Most important questions about Tifoo Anodising kits
On this page, we want to answer some of the most important questions about the subject "Anodising with Tifoo Anodising Kits & Dyes".
What does the term "anodising" mean?
When we use the term "anodising", we talk about the electrolytic oxidation of aluminium. By dipping the aluminium into an electrolytic bath, it and many of its alloys will obtain an oxide layer (aluminium oxide). This layer has an anti-corrosive effect and protects the material. Additionally, unlike pure aluminium, the created oxide layer can be dyed, this is called coloured anodising.
Does the anodising process also work on other metals?
Colour anodising basically works best for aluminium and titan. Many common metals like silver, gold, iron or copper CAN NOT be anodised.
In which colours can you anodise aluminium?
Aluminium and many of its alloys can be dyed in different colours. Our product range offers you a selection of the most important anodizing dyes. Depending on the concentration at which you mix the dyes into distilled water, you can achieve many shades of the corresponding colour. An overview of our colours and corresponding shades can be seen on our Tifoo Anodising colour chart >>>
Is it possible to anodise in white colour?
One colour that is impossible to achieve by anodising aluminium is white. This process would be particularly interesting for the space flight industry, but until now, there has been no method found that achieves white anodised components (as far as we know; if you know of novel development in this direction we would be happy if you let us know).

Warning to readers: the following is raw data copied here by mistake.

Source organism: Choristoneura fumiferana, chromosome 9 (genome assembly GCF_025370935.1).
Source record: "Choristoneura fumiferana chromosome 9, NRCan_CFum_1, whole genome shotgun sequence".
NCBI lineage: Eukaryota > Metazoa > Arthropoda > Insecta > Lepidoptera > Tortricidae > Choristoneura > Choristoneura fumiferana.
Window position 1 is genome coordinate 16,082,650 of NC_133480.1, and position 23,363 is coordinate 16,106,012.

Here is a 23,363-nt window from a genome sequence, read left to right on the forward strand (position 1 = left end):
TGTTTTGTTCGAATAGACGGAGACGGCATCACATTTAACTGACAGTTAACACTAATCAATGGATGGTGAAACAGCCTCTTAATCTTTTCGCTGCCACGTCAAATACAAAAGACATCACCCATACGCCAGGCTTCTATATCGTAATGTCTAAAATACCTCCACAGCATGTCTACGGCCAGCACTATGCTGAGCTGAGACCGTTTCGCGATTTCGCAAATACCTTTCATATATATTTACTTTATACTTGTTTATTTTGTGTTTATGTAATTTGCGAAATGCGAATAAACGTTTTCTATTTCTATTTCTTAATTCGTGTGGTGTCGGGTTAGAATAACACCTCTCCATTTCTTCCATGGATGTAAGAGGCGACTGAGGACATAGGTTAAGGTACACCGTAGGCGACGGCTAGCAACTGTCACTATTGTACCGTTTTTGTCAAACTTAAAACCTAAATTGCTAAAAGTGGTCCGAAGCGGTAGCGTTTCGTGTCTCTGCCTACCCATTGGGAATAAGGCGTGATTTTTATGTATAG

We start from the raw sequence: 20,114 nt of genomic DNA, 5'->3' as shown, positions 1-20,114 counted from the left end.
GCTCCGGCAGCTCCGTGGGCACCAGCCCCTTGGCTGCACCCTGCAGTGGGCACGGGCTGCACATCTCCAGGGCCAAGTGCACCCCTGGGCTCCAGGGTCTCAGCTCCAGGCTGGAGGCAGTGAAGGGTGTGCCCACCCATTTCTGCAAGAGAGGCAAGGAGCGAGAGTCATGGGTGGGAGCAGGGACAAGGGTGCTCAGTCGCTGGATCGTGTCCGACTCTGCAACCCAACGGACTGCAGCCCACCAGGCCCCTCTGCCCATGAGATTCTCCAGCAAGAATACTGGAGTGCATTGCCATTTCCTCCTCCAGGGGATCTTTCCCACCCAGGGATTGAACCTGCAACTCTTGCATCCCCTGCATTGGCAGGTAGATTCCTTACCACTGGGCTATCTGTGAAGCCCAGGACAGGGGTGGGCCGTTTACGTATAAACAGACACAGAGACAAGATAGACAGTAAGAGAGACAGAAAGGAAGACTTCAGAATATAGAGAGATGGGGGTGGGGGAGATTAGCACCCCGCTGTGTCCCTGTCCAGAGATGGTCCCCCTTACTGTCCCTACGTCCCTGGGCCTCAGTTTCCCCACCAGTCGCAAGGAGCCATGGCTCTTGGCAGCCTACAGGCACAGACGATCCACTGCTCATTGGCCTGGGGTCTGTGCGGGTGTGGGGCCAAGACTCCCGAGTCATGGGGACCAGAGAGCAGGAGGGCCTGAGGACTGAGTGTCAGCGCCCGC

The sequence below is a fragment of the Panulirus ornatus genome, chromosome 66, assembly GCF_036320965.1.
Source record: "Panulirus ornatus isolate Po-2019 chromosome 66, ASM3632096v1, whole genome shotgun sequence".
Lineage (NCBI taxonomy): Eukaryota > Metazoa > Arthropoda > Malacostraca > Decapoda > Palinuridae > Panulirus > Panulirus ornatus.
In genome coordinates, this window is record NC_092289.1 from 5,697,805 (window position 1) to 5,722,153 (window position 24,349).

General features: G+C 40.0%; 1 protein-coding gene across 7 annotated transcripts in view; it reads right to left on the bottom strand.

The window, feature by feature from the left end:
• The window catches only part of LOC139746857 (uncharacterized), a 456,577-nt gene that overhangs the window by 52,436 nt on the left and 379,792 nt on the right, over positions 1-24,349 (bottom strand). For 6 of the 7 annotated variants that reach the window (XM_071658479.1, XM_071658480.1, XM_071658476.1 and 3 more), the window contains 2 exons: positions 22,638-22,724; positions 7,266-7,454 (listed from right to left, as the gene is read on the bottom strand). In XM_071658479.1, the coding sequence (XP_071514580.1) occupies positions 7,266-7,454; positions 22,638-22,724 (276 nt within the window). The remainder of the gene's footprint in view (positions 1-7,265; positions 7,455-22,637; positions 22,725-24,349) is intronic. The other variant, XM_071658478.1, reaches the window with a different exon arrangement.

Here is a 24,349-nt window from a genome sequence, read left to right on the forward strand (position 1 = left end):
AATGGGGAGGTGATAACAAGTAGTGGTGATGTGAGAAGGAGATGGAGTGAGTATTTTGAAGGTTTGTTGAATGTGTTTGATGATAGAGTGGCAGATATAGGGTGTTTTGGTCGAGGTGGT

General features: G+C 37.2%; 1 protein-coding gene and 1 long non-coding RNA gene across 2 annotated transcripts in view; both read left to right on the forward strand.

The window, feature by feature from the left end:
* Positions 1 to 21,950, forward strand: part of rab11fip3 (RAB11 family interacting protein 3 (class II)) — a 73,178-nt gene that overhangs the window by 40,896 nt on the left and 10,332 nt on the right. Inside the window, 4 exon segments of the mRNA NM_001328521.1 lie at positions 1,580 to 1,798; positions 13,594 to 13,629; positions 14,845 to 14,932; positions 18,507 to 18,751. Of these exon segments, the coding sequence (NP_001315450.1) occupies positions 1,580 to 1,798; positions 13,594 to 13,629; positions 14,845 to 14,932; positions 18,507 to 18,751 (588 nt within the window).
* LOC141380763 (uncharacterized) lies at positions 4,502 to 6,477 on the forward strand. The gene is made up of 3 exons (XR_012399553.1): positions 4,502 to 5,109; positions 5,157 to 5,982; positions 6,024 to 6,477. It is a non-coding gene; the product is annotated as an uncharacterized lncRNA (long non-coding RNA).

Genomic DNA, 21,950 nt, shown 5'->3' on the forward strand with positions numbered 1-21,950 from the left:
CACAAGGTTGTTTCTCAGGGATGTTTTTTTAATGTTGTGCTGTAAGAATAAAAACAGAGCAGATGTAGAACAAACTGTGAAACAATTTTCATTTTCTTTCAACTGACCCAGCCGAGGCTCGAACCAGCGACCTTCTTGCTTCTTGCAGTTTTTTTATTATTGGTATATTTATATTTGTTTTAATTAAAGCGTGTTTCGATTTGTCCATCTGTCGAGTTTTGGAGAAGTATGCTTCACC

What is the difference between "normal" anodising of aluminium and hard anodized aluminum?
"Normal" anodising works at room temperature and relatively low current and can achieve layer thicknesses of 10 to 15 µm. This layer thickness is enough for the majority of applications and for sufficient corrosion protection. For industrial purposes or in particularly corrosive places, thicker layers of over 100 µm may be necessary. This is where hard anodising with significantly higher currents comes into play. Due to these high current intensities, the workpieces contacted as anode will become very hot. This is why hard anodizing needs a sufficient cooling of the anodising bath.